Article Synopsis :
This report from Deloitte examines innovation in general insurance (GI) with a focus on digital technologies.
Many in the insurance industry agree that digital technologies threaten general insurers. The consensus view is that innovative new entrants with digitally-enabled business models will eventually pick off the best parts of the insurance value chain. But digital technology presents significant opportunity—not just threat—to incumbent insurers. Telematics, for example, give insurers a chance to reinvent themselves. The threat comes not from the technology, but the failure to seize its business potential, claiming first mover advantage.
The report identifies nine ‘killer applications’ of digital technology in general insurance with the greatest potential to disrupt GI over the next ten years.
These ‘killer apps’ exhibit four characteristics:
- High potential demand among consumers
- High potential impact on the bottom line
- Lack of regulatory barriers
- Technologically possible today
The nine applications, ranked in descending order according to potential market and business impact, are as follows:
Telematics-based services: Telematics can provide people with information they really want; for example, telematics could tell environmentally-conscious drivers how to minimize their carbon footprint. Telematics can also help people minimize or avoid losses. People are increasingly willing to share data with insurers, especially in exchange for premium discounts.
Self-driving car insurance: By 2025, per Deloitte, half the cars on the road will be ‘smart’, therefore safer than conventional vehicles. Long-term, self-driving cars could shrink the motor insurance market by reducing accidents and therefore premiums. Short term, the introduction of self-driving cars and the complexity of risks associated with them presents opportunities for certain insurers.
Mobile internet transactions: Many customers would like to use their smartphones for GI transactions. Even among customers older than 55, who are less likely to use their smartphones than younger customers, 57% would like to transact GI via smartphones. Smartphones give insurers the opportunity to improve customer experience.
Price comparison websites (PCWs): The trend toward using PCWs could accelerate markedly if tech firms, which are well placed to sell insurance as they have popular brands, user data, and facility building appealing websites, launch PCWs for mature markets, as planned. PCWs commoditize coverages, driving the low-cost imperative.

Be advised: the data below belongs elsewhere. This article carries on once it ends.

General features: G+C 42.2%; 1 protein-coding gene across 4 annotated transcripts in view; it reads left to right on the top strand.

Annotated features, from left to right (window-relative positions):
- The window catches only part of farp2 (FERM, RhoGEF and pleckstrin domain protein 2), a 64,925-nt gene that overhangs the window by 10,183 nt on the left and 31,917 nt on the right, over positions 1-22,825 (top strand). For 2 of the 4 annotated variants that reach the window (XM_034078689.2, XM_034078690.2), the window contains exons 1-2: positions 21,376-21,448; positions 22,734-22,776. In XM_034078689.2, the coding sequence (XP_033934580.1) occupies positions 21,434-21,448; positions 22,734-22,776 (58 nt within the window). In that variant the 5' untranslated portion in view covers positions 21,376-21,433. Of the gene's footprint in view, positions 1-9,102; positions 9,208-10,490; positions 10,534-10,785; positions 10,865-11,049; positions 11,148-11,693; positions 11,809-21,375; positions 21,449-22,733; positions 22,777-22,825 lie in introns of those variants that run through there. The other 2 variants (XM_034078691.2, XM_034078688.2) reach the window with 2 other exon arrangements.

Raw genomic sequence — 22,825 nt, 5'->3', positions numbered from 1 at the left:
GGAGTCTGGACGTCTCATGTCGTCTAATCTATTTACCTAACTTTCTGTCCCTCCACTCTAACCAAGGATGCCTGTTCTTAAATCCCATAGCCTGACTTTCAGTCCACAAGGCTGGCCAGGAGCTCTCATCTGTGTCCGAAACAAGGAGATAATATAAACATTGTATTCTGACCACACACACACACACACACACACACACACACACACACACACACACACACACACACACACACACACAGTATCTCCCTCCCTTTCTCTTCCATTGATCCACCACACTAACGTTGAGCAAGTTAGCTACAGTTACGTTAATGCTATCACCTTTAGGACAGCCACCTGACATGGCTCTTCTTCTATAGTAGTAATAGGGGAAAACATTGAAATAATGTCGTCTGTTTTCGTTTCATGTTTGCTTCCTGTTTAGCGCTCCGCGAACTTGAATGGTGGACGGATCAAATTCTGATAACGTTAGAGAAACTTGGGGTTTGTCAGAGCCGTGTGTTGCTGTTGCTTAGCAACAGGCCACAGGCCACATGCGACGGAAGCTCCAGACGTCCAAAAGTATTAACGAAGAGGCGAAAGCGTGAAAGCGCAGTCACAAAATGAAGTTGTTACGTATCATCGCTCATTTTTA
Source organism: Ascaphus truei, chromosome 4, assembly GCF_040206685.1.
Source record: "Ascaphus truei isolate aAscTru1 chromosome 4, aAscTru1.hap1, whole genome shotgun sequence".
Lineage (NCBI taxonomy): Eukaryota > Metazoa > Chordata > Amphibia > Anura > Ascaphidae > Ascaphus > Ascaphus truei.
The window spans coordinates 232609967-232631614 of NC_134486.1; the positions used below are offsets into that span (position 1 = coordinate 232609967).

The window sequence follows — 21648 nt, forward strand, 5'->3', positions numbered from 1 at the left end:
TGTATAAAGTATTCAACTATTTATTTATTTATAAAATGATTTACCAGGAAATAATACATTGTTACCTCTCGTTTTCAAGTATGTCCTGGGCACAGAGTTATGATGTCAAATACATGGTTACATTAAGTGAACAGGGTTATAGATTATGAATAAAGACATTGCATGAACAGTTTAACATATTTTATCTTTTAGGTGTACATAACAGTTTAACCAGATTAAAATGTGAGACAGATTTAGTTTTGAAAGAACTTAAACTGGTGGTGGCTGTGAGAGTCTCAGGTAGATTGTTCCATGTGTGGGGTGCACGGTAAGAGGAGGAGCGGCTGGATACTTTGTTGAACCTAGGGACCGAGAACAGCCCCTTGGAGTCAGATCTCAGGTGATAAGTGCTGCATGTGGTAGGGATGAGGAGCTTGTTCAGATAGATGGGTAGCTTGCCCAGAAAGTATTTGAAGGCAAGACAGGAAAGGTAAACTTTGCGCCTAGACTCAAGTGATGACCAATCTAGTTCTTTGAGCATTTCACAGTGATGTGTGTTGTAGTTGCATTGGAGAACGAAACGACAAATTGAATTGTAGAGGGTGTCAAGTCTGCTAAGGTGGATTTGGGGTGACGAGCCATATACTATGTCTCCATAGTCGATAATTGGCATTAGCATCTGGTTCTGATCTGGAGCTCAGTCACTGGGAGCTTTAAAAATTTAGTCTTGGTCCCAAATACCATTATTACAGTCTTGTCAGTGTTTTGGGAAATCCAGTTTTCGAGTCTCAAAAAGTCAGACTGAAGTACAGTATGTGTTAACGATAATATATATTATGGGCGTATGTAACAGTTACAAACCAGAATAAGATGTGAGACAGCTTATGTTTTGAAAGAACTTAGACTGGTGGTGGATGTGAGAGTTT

Peer-to-peer insurance (P2P): Social media facilitates P2P by allowing insurance customers to form online networks that share risk. With lower acquisition costs, less fraud, fewer claims, and a straightforward claims payment process, P2P poses a legitimate threat to incumbent insurers.
Social brokers: Social brokers are a new type of online intermediary that works by 1) identifying customers segments (via social media) with poorly served insurance needs, 2) groups customers with similar needs, and 3) negotiates insurance on the group’s behalf. Social brokers are mostly threat to incumbents as they own the customer relationship as well as unique customer insights for underwriting purposes.
Cyber-risk insurance: Ever-increasing connectivity increases the risk of cyber-attacks. Cyber-risk insurance represents a large and underdeveloped market for insurers, and many incumbents are jumping in.
Sharing economy insurance: Social media facilitates the sharing economy. It allows buyers and sellers to transact in online marketplaces, such as Uber and Airbnb. The sharing economy creates markets for new types of insurance. Insurance could move from insuring people as owners of assets, as currently, to insuring people as users of assets as standard.
Value comparison websites (VCWs): VCWs help buyers compare policies based on value rather than price. VCWs list policies based on factors matched to customer need, such as perils covered, as opposed to PCWs which list policies based on price. VCWs could become a major distribution channel for their ability to demystify GI for everyday buyers.
What can and should insurers do in response to the nine killer applications? The report recommends the following steps:
- Develop new telematics-based services
- Develop new products for digital risk
- Prepare now for self-driving cars
- Use smartphones to improve customer experience
- Exploit data analytics
- Strengthen defences against cyber-attacks
- Work with new types of intermediaries
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Digital Insurer's CommentsThe kanji symbol for opportunity is a combination of the symbols for danger and reward. All nine of the ‘killer applications’ identified in this report represent opportunities for premium lost, premium found.
Leadership is key to success. The ability to think differently, and act courageously, leading the firm in bold new directions. Operational agility is also required, as what’s the use of leadership if the organization is physically and structurally unable to follow?
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